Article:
Opioid/Narcotic Abuse and how it Effects the Practice of Dentistry.

Published on September 8, 2016 by Joe Jankowski DMD

     Opioid abuse has become an epidemic in the United States.  In the past 15 years the nation's opioid epidemic has claimed more than 250,000 lives.  This includes Illegal drugs such as heroin and prescription drugs such as morphine, Percocet and Vicodin.  We also consider this class of drugs also to be synonymous with narcotics. We as dentists often prescribe opioid pain killers.  This is usually in the form of Vicodin or its generic form of Hydrocodone with Acetaminophen.  Some dental practitioners prefer Vicoprofen which has Ibuprofen instead of acetaminophen.

     I was taught in dental school to only prescribe opioids for short term pain relief.  Also, I recommend non-steroidal anti-inflammatories such as ibuprofen and Aleve as a first line of defense for pain.  Starting right away before the numbness wears off and taking the pain medicine before leaving the office. I tell people that most of your pain and swelling does not occur right away but 36 to 48 hours after the procedure.  So start taking the first line pain medicines for the first two days before you get the pain.  This will hopefully prevent inflammation and swelling so you may not even need something stronger like Vicodin. We were also taught in dental school to only prescribe medications such as Vicodin for 3 days duration or less because if you still have pain for more than 3 days something else is probably going on and you need to see us and be reevaluated for example you may have a dry socket or a boney spicule that needs removal following an extraction.  We can always prescribe you another three days worth of pain medicine.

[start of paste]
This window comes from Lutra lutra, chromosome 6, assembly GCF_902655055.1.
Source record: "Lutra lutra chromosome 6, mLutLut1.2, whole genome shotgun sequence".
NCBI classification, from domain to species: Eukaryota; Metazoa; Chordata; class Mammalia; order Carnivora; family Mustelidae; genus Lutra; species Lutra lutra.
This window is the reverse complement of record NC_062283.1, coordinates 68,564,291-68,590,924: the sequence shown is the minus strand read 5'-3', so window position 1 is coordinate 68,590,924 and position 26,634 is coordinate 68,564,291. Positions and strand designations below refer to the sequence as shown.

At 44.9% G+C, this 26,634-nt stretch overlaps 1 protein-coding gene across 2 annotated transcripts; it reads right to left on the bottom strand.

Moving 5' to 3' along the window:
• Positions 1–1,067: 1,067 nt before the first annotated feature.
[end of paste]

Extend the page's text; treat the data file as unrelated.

The government is trying to help all providers identify patients that may be abusers.  Each state have set up their own prescription drug monitoring program that all providers and pharmacies have access to help identify potential abusers.

      Another recent change that helps providers is making certain prescription only in written form.  We can no longer phone in Vicodin.  You have to be seen in the office and get a written prescription.  This has helped many dentists sleep better at night if nothing else, since we don't get calls in the middle of the night requesting pain meds until they can be seen the next day and then they somtimes don't show up questioning if they had legitimate pain!

      I hope you gained some insight into how we treat patients for pain.  Remember prevention beats a pound of cure!  Hopefully Nonsteroidals like ibuprofen, ice therapy and rest can help keep our dependence on opioid meds to a minimum in the dental office.